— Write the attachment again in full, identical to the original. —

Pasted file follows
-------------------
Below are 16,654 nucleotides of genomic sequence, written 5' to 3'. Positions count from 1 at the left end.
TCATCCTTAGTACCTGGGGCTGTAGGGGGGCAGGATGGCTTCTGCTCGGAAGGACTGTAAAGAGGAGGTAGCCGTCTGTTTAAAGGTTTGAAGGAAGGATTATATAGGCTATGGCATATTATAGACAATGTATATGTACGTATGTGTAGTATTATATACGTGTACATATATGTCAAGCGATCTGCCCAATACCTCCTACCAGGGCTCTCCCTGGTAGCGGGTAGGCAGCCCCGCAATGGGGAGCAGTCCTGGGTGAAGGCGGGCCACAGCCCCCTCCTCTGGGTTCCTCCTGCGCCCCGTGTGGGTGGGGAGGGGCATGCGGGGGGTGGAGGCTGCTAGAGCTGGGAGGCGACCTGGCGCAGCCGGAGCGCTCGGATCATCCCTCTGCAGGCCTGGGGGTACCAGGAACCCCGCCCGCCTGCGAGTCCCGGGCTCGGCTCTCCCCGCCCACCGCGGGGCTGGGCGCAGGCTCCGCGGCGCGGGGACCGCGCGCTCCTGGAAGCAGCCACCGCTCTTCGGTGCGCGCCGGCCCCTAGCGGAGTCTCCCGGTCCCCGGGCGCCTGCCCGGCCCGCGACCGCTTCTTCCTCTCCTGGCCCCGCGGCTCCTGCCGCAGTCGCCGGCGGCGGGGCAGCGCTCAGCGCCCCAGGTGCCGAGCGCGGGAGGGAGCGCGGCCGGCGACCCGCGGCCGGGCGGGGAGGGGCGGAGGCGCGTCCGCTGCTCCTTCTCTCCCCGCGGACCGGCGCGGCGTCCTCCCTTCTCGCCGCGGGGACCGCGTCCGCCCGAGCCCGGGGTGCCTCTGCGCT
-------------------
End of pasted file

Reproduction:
Below are 16,654 nucleotides of genomic sequence, written 5' to 3'. Positions count from 1 at the left end.
TCATCCTTAGTACCTGGGGCTGTAGGGGGGCAGGATGGCTTCTGCTCGGAAGGACTGTAAAGAGGAGGTAGCCGTCTGTTTAAAGGTTTGAAGGAAGGATTATATAGGCTATGGCATATTATAGACAATGTATATGTACGTATGTGTAGTATTATATACGTGTACATATATGTCAAGCGATCTGCCCAATACCTCCTACCAGGGCTCTCCCTGGTAGCGGGTAGGCAGCCCCGCAATGGGGAGCAGTCCTGGGTGAAGGCGGGCCACAGCCCCCTCCTCTGGGTTCCTCCTGCGCCCCGTGTGGGTGGGGAGGGGCATGCGGGGGGTGGAGGCTGCTAGAGCTGGGAGGCGACCTGGCGCAGCCGGAGCGCTCGGATCATCCCTCTGCAGGCCTGGGGGTACCAGGAACCCCGCCCGCCTGCGAGTCCCGGGCTCGGCTCTCCCCGCCCACCGCGGGGCTGGGCGCAGGCTCCGCGGCGCGGGGACCGCGCGCTCCTGGAAGCAGCCACCGCTCTTCGGTGCGCGCCGGCCCCTAGCGGAGTCTCCCGGTCCCCGGGCGCCTGCCCGGCCCGCGACCGCTTCTTCCTCTCCTGGCCCCGCGGCTCCTGCCGCAGTCGCCGGCGGCGGGGCAGCGCTCAGCGCCCCAGGTGCCGAGCGCGGGAGGGAGCGCGGCCGGCGACCCGCGGCCGGGCGGGGAGGGGCGGAGGCGCGTCCGCTGCTCCTTCTCTCCCCGCGGACCGGCGCGGCGTCCTCCCTTCTCGCCGCGGGGACCGCGTCCGCCCGAGCCCGGGGTGCCTCTGCGCT